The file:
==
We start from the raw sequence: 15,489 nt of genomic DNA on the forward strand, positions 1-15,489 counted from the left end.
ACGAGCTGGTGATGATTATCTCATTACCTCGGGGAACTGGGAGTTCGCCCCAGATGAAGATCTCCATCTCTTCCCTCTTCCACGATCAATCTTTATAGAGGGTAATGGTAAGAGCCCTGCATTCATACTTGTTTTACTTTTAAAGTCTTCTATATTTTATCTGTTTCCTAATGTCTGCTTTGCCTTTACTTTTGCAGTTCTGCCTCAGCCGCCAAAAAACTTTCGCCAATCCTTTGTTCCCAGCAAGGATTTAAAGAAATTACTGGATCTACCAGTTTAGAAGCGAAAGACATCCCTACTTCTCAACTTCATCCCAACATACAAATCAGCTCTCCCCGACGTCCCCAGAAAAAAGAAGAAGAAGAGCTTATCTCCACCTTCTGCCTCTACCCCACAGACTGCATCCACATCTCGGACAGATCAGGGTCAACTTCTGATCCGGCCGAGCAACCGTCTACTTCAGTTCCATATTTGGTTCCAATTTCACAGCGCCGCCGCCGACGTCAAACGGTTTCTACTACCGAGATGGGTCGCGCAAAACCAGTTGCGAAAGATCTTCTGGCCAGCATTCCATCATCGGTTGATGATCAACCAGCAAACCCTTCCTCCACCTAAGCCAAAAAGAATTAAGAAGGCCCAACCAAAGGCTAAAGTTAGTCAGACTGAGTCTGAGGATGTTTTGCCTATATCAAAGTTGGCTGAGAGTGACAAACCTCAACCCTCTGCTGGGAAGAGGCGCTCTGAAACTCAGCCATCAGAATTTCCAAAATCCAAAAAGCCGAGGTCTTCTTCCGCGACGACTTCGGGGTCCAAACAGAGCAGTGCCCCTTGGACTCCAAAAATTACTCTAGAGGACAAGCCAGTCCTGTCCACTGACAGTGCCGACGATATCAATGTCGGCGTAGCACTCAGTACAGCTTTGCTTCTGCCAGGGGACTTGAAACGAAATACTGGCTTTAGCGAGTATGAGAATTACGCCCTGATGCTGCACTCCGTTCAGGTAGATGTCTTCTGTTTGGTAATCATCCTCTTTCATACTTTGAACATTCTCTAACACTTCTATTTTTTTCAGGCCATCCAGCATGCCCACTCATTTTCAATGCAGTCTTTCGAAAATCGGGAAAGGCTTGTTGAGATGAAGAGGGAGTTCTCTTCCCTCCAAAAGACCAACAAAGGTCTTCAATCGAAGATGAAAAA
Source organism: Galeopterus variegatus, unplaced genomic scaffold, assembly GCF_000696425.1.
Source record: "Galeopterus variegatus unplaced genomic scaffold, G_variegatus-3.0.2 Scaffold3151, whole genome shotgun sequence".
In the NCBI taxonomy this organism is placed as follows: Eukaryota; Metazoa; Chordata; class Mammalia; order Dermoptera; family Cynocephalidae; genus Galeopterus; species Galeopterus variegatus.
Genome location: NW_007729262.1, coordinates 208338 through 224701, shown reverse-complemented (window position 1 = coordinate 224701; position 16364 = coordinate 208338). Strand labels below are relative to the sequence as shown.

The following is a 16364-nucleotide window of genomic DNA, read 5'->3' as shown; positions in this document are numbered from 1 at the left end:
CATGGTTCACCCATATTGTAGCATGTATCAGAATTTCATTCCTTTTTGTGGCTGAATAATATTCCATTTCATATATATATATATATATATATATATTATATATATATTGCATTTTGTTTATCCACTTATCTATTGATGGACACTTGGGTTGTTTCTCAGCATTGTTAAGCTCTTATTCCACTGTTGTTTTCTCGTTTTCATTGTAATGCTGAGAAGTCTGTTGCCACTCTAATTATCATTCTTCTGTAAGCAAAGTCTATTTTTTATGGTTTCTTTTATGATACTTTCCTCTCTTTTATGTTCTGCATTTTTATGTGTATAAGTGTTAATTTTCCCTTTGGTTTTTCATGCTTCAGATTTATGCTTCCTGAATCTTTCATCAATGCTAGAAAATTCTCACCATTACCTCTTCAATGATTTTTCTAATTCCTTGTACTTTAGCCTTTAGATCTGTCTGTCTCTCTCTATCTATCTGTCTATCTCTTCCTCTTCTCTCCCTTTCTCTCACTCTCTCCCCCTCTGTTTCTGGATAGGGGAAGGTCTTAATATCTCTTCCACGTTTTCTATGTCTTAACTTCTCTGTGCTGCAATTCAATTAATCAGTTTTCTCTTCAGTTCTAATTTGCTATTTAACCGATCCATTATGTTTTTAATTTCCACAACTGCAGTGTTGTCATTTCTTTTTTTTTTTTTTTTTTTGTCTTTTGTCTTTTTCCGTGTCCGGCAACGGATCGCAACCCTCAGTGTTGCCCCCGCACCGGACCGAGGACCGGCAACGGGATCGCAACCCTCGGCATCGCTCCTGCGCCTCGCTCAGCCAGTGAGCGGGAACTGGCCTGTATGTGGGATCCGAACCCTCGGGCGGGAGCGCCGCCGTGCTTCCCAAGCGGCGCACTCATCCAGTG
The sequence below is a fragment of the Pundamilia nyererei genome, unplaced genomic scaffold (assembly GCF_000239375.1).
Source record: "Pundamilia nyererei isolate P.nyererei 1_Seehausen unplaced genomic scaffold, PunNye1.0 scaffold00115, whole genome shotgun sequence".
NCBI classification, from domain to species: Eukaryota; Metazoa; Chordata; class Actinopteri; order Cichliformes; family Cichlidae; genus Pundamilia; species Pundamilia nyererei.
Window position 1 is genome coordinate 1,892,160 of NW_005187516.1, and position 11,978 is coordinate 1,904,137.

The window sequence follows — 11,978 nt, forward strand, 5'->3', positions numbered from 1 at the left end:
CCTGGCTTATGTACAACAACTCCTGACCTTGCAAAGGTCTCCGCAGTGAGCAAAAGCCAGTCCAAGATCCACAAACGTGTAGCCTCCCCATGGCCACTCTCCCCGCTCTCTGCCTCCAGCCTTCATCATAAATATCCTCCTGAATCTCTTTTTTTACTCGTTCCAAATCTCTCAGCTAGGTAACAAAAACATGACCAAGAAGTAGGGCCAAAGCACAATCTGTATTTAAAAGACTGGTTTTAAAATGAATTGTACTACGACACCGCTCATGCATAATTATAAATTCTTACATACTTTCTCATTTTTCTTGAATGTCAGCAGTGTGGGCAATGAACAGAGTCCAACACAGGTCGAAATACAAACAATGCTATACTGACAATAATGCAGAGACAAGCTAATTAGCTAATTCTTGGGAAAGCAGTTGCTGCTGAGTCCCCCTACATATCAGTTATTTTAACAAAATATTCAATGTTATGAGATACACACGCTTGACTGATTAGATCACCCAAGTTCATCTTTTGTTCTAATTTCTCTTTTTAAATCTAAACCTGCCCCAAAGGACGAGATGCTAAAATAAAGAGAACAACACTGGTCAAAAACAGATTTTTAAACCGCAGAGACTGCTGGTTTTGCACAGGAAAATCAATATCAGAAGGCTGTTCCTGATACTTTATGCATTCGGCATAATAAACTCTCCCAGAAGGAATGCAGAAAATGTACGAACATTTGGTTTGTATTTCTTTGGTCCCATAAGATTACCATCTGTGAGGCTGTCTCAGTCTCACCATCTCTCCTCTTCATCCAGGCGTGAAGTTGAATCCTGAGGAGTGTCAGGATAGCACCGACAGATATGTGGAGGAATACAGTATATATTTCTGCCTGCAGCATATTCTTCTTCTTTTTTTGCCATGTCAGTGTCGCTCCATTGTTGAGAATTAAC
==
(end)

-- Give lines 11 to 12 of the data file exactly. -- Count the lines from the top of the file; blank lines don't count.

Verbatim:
NCBI classification, from domain to species: Eukaryota; Metazoa; Chordata; class Actinopteri; order Cichliformes; family Cichlidae; genus Pundamilia; species Pundamilia nyererei.
Window position 1 is genome coordinate 1,892,160 of NW_005187516.1, and position 11,978 is coordinate 1,904,137.